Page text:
Some cases of collapses were also observed where no prior warning was indicated by the
closure data. In these cases, the closure meters were installed a considerable distance from
the fall and it therefore appears that positioning of the meters is critical. Ideally, the entire
panel should be monitored, though this may prove economically and practically infeasible.


A motivation and methodology are suggested in the final report for SIM040207 for quantifying
closure behaviour. As mentioned above, the steady-state closure rates were found to provide
an indication of rockmass stability. In particular, changes in rockmass conditions due to
changes in steady-state closure rates are revealed by this technique. The method is
described below and examples are provided.

The first step in the analysis is to select a consistent period of face advance. For the data
considered here, closure meters were installed at 7 m to 12 m face advance, and remained
in position for up to 30 m face advance. A period of 10 m to 30 m face advance is therefore

The steady-state closure rate is calculated after each blast. It is essential that the distance-
to-face be recorded after each blast for this technique to be applicable. Recall that the
steady-state closure rate is simply the change in closure (as a function of time) from 6 hours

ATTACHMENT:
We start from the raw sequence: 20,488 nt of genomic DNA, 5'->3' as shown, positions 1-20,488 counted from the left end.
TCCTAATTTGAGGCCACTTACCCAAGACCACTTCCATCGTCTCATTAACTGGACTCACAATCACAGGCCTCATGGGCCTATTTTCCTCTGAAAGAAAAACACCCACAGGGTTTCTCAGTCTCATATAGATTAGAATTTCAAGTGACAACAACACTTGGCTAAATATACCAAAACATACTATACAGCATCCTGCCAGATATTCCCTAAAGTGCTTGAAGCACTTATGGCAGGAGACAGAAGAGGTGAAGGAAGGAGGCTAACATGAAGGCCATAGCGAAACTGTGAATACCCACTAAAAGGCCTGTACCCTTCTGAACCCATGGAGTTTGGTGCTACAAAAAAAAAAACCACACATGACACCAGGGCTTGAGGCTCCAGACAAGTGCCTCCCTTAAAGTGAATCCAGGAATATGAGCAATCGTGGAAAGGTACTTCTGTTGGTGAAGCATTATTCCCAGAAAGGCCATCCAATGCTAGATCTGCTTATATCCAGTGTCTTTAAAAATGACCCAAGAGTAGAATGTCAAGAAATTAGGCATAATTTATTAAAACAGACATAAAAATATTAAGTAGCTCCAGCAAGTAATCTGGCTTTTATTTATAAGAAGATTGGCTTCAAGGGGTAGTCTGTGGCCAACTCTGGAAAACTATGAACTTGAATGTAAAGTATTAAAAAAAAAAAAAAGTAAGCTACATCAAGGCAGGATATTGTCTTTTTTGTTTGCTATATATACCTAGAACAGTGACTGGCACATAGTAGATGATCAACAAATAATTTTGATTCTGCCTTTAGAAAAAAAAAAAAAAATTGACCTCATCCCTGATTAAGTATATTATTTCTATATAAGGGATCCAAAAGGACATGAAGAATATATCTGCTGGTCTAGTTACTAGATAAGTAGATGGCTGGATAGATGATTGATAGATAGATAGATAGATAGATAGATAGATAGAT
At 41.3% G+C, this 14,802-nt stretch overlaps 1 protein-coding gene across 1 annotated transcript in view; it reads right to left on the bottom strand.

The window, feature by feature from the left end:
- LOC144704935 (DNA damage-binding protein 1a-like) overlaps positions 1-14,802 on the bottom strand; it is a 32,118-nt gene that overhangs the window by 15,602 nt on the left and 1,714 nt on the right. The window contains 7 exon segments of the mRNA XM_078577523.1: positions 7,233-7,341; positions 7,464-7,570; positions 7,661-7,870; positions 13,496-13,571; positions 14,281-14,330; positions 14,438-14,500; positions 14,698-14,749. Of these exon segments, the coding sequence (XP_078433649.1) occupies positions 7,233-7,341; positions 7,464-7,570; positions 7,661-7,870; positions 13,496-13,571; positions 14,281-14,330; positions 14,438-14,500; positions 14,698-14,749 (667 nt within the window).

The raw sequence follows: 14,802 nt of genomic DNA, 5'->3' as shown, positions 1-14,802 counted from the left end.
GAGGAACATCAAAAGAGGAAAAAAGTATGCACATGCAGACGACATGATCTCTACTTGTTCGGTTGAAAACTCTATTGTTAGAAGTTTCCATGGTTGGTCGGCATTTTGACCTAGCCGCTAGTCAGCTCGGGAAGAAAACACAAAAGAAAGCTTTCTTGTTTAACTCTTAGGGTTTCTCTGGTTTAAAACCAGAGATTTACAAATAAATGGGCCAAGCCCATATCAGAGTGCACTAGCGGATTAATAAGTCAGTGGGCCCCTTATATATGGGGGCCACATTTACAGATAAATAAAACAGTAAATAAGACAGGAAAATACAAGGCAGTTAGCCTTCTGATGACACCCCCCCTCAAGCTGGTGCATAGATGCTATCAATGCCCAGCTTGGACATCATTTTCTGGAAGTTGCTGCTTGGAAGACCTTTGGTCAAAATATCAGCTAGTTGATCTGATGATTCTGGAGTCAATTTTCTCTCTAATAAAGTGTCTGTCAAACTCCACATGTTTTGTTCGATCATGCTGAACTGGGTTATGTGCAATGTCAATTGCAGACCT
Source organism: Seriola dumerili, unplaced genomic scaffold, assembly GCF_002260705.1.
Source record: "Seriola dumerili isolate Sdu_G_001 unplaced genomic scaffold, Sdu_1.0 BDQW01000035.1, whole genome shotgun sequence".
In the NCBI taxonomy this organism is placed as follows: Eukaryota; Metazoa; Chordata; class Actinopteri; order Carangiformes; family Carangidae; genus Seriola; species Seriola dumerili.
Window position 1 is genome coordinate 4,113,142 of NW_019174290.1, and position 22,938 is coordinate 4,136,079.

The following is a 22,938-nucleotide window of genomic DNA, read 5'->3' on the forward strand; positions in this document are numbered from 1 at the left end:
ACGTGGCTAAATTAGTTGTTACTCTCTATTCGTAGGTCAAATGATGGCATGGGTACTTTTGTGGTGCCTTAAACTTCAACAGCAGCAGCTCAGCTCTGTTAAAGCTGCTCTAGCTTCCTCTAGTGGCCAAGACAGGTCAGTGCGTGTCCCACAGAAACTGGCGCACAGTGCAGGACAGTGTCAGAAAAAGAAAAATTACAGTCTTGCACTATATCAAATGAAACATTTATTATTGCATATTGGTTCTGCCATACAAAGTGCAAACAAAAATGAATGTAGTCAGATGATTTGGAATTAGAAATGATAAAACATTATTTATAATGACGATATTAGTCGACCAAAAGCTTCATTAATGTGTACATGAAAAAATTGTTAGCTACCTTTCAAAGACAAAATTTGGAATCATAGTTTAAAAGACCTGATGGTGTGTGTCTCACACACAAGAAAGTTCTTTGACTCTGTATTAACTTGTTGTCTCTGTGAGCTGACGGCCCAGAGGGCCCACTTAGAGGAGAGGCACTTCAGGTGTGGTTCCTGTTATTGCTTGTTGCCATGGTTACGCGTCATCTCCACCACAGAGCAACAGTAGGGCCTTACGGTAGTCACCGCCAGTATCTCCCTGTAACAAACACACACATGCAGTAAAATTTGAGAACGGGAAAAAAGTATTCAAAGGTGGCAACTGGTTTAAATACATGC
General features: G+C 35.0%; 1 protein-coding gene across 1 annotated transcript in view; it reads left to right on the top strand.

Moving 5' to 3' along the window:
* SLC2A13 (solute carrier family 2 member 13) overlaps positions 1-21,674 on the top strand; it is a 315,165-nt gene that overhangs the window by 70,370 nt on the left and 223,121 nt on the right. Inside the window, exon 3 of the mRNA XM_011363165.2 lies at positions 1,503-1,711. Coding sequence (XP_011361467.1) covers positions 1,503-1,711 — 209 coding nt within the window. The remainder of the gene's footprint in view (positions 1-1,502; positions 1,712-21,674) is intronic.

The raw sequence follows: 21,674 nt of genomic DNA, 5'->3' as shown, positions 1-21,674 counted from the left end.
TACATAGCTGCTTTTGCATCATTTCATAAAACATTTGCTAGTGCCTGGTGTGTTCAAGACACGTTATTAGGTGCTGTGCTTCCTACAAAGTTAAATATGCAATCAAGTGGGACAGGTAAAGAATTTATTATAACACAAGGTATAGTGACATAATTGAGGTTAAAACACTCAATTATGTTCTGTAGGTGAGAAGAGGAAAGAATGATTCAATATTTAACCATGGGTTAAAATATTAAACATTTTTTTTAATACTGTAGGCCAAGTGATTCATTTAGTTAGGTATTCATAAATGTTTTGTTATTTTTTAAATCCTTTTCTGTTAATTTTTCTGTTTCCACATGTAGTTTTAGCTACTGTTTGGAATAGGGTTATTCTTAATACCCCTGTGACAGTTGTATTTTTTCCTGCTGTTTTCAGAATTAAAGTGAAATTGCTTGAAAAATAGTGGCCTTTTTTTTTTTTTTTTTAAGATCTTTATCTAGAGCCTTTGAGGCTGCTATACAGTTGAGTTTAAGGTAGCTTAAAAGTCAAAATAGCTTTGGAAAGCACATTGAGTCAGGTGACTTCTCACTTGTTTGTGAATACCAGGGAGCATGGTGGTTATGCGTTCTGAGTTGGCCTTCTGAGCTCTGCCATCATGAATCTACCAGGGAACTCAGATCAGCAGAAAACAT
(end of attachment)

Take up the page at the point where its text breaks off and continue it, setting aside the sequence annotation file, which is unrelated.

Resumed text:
after the blast to 24 hours after the blast, or until the next blast if it occurs before 24 hours
have passed. This provides a parameter which is calculated consistently and can, in general,
be expected to decrease with face advance.

The calculated steady-state closure rates can be expressed as a function of distance-to-face
after each blast. This provides a closure rate distribution which is processed further to
provide a single value for comparing different data sets. Examples are now presented to
better demonstrate the technique. Distributions have been generated for adjacent panels
from site 12 (see Roberts, et al., 2006) in Figure 15 and Figure 16. Note that the RSSCs are
plotted against distance-to-face. The sets are separated in time (i.e. set 1 was recorded, then
set 2, then set 3, etc.). It is clear even from these distributions that different behaviours are
evident in the two panels. It is also evident that conditions in 7W are changing significantly.


             Rate of steady state closure [mm/day]   5





                                                         5                   10                     15                 20                  25
                                                                                       Distance to face [m]